One interesting wrinkle of contemporary astronomy is that we're finding planets everywhere we look. It's now inescapable that there are more planets in the universe than there are stars.
And how many stars are there? Well, current estimates range from ten sextillion to 1 septillion. To get an idea of how big a septillion is, if you had been spending 1000 dollars a minute since the age of Charlemagne, and if your septillion dollars were in a bank making two percent interest, you wouldn't have touched the principal yet. Nor would you. Ever.
(I made that up, so don't break out the old calculator, but I think it's true, with a lot of change to spare.)
The point is there's an unimaginable number of stars, and that number is smaller than the number of planets. You could visit a different planet each second for a billion years and still have room in your passport for more stamps. Not to mention frequent-flyer miles like you couldn't believe. You could take a plane to work every morning and still not use them all up.
Of course, you wouldn't want to visit most of these worlds, and in fact you wouldn't survive your one-second drop-in on the vast majority of the ones we've discovered so far. Many of them are all gas, others are barren rocks, some are frozen at almost absolute zero, others are literally boiling. Some are boiling on one side and frozen on the other. Some of them are covered entirely in thick liquefied gases, a never-breaking tidal wave circling them, staying on the side facing their star as they rotate. Some are so big their gravity would instantly turn you into a glistening film a couple of molecules thick. Hundreds of millions of them don't even have a star to call their own; they got yanked out of orbit and floated away and now wheel silently through the freezing dark, waiting for some foolish space traveler to rear-end them. Some of them are exactly like Trenton, New Jersey. (With numbers--probabilities--as vast as these, it's hard to imagine any possibility that isn't going to be actualized somewhere.)
Making up for those planets that have deserted their stars, it's widely believed that about half the universe's stars are in binary or even trinary arrangements, orbiting each other, so zillions of planets have two or three suns. Some planets are so close to their sun that they gradually spiral into its surface. Some have suns that expand and contract, brighten and dim, regularly. Some planets cling hopelessly to radio stars, massive lightless objects that sizzle with radioactive energy, a kind of dark sunshine. Some of these planets, if the image below is to be believed, look like a marble orbiting a pizza.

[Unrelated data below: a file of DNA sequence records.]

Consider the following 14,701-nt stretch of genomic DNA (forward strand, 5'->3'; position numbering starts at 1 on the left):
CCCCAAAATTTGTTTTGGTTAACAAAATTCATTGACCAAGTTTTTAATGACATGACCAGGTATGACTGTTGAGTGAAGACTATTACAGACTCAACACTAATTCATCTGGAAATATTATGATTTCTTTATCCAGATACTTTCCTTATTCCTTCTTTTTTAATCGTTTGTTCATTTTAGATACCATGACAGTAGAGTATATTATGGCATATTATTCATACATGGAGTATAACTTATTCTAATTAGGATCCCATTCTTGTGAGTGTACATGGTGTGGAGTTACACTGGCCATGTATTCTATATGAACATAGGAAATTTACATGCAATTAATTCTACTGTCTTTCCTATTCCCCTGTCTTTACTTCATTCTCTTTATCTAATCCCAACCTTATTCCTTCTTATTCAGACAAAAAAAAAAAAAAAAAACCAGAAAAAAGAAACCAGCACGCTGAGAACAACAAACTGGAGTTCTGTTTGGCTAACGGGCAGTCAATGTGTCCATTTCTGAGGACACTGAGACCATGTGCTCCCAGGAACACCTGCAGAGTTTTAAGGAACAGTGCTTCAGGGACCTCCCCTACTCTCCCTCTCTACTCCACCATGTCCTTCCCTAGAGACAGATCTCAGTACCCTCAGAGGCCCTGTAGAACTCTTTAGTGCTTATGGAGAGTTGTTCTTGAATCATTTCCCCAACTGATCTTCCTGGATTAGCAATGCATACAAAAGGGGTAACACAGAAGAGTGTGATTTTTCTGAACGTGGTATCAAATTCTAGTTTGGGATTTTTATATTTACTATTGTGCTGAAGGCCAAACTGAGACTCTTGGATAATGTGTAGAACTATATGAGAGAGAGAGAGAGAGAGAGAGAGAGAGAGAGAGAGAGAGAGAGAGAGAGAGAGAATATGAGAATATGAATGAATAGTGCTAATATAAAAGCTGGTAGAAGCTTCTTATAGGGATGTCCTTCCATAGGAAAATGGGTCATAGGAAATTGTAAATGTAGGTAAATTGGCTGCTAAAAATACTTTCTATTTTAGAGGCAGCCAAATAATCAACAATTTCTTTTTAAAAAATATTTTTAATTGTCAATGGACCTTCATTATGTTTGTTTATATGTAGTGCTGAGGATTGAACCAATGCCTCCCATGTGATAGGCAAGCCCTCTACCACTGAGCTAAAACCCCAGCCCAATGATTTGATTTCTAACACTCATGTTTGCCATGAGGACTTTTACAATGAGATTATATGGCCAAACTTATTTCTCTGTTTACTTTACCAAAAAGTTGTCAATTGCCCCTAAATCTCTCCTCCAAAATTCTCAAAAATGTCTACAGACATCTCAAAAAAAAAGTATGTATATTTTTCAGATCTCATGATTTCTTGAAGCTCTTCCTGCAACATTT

When the discussion turns to exoplanets, lots of people want to cut to the biological chase: is life a local phenomenon, like the weather, or distributed through the universe? If it's the latter, how many of these newly-discovered worlds could sustain life? I think there are three or four possible motivations for this question: to find out whether we're alone in the universe; to raise a sticky issue for religious fundamentalism; to expand our dating possibilities; to hear how the other person might answer the question. Me, I don't much care.
As astonishing and full of grace as individual human beings can be, as a whole we're polluters and wastrels of the worst kind. It's hard for me to believe that the inhabitants of exoplanets are high-foreheaded, shimmering translucent beings who emit music as they move and think in benign algorithms. I'm more inclined to believe that they're a little like us, since we're all likely to be made out of the same materials. About the most I can work up is a mild interest in hearing the poetry and music from those worlds, learning whether their inhabitants have solved the problems of pain and death, and whether they've found a way to create political structures that, over time, don't ineluctably shed the principles that once inspired them and evolve into ever more efficient ways of exploiting the weak.
Nature, as Tennyson observed, is red in tooth and claw. But not on Mars, it's not. There's something pristine and crystalline about that still, silent stone-littered worldscape. I'll bet the vast methane ice-caves of Titan are breathtaking, if there were any breath in the vicinity to take. As we cut down the last of the old-growth forests, as we burn off the chaotic genetic tangle of the Amazon basin, as we kill each other over insane belief systems that were antiquated centuries ago, I sort of hope all those gazillions of planets, or at least most of them, are as untouched as the crystals in the center of an uncut geode. Just there. Emptiness is okay.
The planet we inhabit came into being about four and a half billion years ago, and life erupted on it about a billion years later. This means that the universe did just fine without us or our terrestrial forebears for ten and a half billion years. Things beyond our imagining expanded, condensed, formed, ignited, exploded, froze, boiled, and did the gravity dance with no supervision, or at least none I'm willing to accept. From the tiniest quark to the Great Attractor, everything seems to have worked as it should. And in addition to all that, it was beautiful.
So glisten away, exoplanets. Sweep through the heavens empty and immaculate. Let's hope no one is coming to plunder your treasures and darken your skies.
Tim -- Sundays